For the first group we extol the virtues of our wool toe socks covered by a thin pair of wool hiking socks.  Over 40 miles in, with thousands of feet of elevation gain and loss, over hot sand and rocks, and neither one of us have had to deal with a hot spot.  No concerns about blisters for either one of us.

For the second group, we’ve been steering them to the outdoor shop in Mt Laguna, where they do a complete shakedown of your gear and whittle it down to what you really need.  When we stopped by, we saw a few of the folks that heeded our advice.  That was good to see, knowing that they would be lighter.  Even if it meant their pocketbook was lighter.

But back to the trail.

Day 3 was a planned 12 miles. We were setting up for a “nero” in the next town, Mt Laguna, on Thursday.  A nice warm day with temps pushing 80.  That’s not bad, but a couple of stretches without wind were toasty.  But with the breeze kicking in, it was pleasant, if not chilly when we stayed in the shade too long.  Like for our mid-day siesta.

It’s wildflower season right now, so there are blooms everywhere.  Give me my camera and my macro lens and I could spends a week on just that stretch.  But that’s true for wildflower season anywhere along the PCT.

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Jen got to see her first snake in the wild on this stretch.  Figures, I had her running point for most of the day, but soon after I took over, there it was.  A harmless garter snake. We’re long forward to our first rattler.  But I’d really love to see a gila monster.  If only…

But there were other things to keep an eye out for:

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Once again, she’s on point. I’m not a dummy.

But once we made it safely to camp, we met up once again with the lovely Kat Davis, a fellow mYAMAdventure hiker, where we were finally able to catch three of the five hikers in one spot that didn’t involve at least all of us with a beverage in hand.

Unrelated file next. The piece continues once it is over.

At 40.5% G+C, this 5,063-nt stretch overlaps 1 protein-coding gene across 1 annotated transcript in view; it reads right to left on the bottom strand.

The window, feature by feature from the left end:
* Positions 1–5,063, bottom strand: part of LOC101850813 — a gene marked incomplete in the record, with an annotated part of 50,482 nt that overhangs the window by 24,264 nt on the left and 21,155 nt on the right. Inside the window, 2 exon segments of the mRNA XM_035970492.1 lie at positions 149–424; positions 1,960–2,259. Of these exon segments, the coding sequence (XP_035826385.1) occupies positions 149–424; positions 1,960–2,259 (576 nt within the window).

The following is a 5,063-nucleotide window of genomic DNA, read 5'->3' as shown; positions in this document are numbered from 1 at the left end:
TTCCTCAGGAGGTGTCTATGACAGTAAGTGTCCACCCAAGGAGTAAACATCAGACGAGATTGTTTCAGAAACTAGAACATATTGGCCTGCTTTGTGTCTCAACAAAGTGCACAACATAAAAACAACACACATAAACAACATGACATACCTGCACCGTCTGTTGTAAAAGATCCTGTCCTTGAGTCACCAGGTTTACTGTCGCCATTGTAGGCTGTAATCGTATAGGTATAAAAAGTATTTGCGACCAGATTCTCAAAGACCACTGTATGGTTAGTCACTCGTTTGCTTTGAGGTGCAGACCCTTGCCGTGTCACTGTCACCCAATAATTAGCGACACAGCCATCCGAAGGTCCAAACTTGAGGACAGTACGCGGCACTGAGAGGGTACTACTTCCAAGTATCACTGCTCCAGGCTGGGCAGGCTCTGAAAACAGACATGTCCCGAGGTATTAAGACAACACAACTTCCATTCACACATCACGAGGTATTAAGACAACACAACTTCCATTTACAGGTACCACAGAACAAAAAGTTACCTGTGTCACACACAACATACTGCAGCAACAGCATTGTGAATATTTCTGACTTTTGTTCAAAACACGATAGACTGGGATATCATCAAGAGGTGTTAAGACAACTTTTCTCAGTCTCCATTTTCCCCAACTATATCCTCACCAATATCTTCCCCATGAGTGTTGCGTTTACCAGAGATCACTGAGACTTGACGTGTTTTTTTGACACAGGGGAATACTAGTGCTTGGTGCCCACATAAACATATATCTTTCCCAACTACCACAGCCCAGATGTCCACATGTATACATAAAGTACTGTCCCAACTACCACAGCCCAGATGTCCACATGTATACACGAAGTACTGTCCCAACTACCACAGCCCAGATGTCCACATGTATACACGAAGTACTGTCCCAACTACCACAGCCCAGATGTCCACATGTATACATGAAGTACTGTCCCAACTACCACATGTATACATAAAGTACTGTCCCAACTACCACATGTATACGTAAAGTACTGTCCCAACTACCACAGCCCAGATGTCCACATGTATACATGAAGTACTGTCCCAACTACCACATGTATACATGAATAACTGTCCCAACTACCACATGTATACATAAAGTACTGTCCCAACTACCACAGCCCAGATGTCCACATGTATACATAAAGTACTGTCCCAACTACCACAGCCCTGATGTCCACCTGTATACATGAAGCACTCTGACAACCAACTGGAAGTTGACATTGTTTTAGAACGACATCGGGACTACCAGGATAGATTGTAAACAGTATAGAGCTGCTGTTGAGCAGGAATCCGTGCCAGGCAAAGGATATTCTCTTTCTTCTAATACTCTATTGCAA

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Day 3 – 12 miles (+.8 mile off-trail to camp) / total – 33/2,650 miles

The next morning started off cool and stated that way.  A beautiful cool northwesterly wind kept us moving at a quick clip.  So much so that we abandoned our plans of stopping short of Mt Laguna so we could “nero” on Thursday. Instead, we decided to push on into town, resupply and see if there was a place to stay in the lodge.  If not, we’d head to the campgrounds on the other side of town.

Along the way, more of the same.  Fast hikers gliding by, slower hikers hobbled by their feet or gear.  Plants, flowers and lizards, but no gila monsters.

I stopped Jen so she could appreciate the real beauty of an in-bloom yucca plant up close.  Such a collection of textures, it’s almost like it’s own fireworks show.  Starting at ground level, the leaves are a deep green starburst.  Moving up, the trunk is dark brown, almost purple, dotted with the white husks of spent leaves.  At the top are the flowers, hanging well above my head.  Delicate bells of cream and purple, dangling from the stalks.

No, I’m not posting a picture. This phone can’t do it justice.

Lunch time at a flowing creek also means time for a siesta.  Even if I have to create my own shade.

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Back in San Diego, a friend asked what we were doing for music. Nothing electronic. Instead, I just plant a seed and hear what Jen sings.  So far, the playlist has included:

Fraggle Rock theme song,
Jefferson Airplane,